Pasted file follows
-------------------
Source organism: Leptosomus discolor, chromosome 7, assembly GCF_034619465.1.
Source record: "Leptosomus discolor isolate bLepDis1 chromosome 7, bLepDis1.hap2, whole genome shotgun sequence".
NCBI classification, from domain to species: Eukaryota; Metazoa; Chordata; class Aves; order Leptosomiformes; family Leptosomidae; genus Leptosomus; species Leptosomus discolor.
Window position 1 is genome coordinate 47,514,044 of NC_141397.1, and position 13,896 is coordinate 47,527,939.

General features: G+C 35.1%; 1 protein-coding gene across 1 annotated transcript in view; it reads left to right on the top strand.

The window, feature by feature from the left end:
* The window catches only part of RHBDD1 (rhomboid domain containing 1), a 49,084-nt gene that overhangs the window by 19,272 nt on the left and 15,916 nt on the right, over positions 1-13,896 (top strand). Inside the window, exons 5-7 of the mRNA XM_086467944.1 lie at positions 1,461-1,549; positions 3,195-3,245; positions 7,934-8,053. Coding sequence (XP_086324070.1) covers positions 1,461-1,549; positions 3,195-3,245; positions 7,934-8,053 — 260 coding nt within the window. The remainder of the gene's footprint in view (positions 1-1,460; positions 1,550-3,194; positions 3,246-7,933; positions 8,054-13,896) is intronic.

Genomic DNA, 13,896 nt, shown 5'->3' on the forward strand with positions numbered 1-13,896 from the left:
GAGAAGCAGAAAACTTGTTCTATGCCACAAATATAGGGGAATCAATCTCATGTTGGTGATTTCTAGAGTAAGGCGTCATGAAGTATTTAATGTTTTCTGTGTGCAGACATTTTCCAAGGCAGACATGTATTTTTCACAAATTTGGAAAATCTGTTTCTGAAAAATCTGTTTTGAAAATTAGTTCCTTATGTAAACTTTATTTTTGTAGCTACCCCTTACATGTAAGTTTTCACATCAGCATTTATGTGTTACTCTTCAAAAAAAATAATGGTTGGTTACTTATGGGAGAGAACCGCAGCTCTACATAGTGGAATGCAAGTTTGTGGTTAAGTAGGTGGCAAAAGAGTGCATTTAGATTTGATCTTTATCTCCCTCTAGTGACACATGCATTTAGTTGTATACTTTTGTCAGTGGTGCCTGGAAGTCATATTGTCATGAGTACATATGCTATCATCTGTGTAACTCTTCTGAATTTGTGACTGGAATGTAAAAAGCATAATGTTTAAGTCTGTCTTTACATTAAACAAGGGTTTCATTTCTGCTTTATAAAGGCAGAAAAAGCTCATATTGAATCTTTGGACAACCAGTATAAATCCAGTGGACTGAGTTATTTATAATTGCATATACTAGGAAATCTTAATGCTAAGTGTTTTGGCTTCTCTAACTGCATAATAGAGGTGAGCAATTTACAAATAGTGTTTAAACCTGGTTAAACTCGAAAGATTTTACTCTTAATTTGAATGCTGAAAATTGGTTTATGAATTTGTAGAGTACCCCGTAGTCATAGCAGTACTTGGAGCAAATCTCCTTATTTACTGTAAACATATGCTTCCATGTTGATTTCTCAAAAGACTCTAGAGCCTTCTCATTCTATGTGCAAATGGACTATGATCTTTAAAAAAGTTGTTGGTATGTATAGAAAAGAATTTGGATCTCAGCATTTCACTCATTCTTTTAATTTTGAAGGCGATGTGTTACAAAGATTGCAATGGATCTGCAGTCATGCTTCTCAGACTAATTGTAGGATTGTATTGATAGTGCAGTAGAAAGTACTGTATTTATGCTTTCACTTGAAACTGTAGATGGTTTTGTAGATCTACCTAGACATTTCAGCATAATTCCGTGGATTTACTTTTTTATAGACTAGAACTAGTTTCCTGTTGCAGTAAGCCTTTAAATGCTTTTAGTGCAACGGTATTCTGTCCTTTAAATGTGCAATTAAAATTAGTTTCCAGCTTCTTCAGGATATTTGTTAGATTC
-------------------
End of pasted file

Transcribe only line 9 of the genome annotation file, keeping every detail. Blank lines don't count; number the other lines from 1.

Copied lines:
GAGAAGCAGAAAACTTGTTCTATGCCACAAATATAGGGGAATCAATCTCATGTTGGTGATTTCTAGAGTAAGGCGTCATGAAGTATTTAATGTTTTCTGTGTGCAGACATTTTCCAAGGCAGACATGTATTTTTCACAAATTTGGAAAATCTGTTTCTGAAAAATCTGTTTTGAAAATTAGTTCCTTATGTAAACTTTATTTTTGTAGCTACCCCTTACATGTAAGTTTTCACATCAGCATTTATGTGTTACTCTTCAAAAAAAATAATGGTTGGTTACTTATGGGAGAGAACCGCAGCTCTACATAGTGGAATGCAAGTTTGTGGTTAAGTAGGTGGCAAAAGAGTGCATTTAGATTTGATCTTTATCTCCCTCTAGTGACACATGCATTTAGTTGTATACTTTTGTCAGTGGTGCCTGGAAGTCATATTGTCATGAGTACATATGCTATCATCTGTGTAACTCTTCTGAATTTGTGACTGGAATGTAAAAAGCATAATGTTTAAGTCTGTCTTTACATTAAACAAGGGTTTCATTTCTGCTTTATAAAGGCAGAAAAAGCTCATATTGAATCTTTGGACAACCAGTATAAATCCAGTGGACTGAGTTATTTATAATTGCATATACTAGGAAATCTTAATGCTAAGTGTTTTGGCTTCTCTAACTGCATAATAGAGGTGAGCAATTTACAAATAGTGTTTAAACCTGGTTAAACTCGAAAGATTTTACTCTTAATTTGAATGCTGAAAATTGGTTTATGAATTTGTAGAGTACCCCGTAGTCATAGCAGTACTTGGAGCAAATCTCCTTATTTACTGTAAACATATGCTTCCATGTTGATTTCTCAAAAGACTCTAGAGCCTTCTCATTCTATGTGCAAATGGACTATGATCTTTAAAAAAGTTGTTGGTATGTATAGAAAAGAATTTGGATCTCAGCATTTCACTCATTCTTTTAATTTTGAAGGCGATGTGTTACAAAGATTGCAATGGATCTGCAGTCATGCTTCTCAGACTAATTGTAGGATTGTATTGATAGTGCAGTAGAAAGTACTGTATTTATGCTTTCACTTGAAACTGTAGATGGTTTTGTAGATCTACCTAGACATTTCAGCATAATTCCGTGGATTTACTTTTTTATAGACTAGAACTAGTTTCCTGTTGCAGTAAGCCTTTAAATGCTTTTAGTGCAACGGTATTCTGTCCTTTAAATGTGCAATTAAAATTAGTTTCCAGCTTCTTCAGGATATTTGTTAGATTC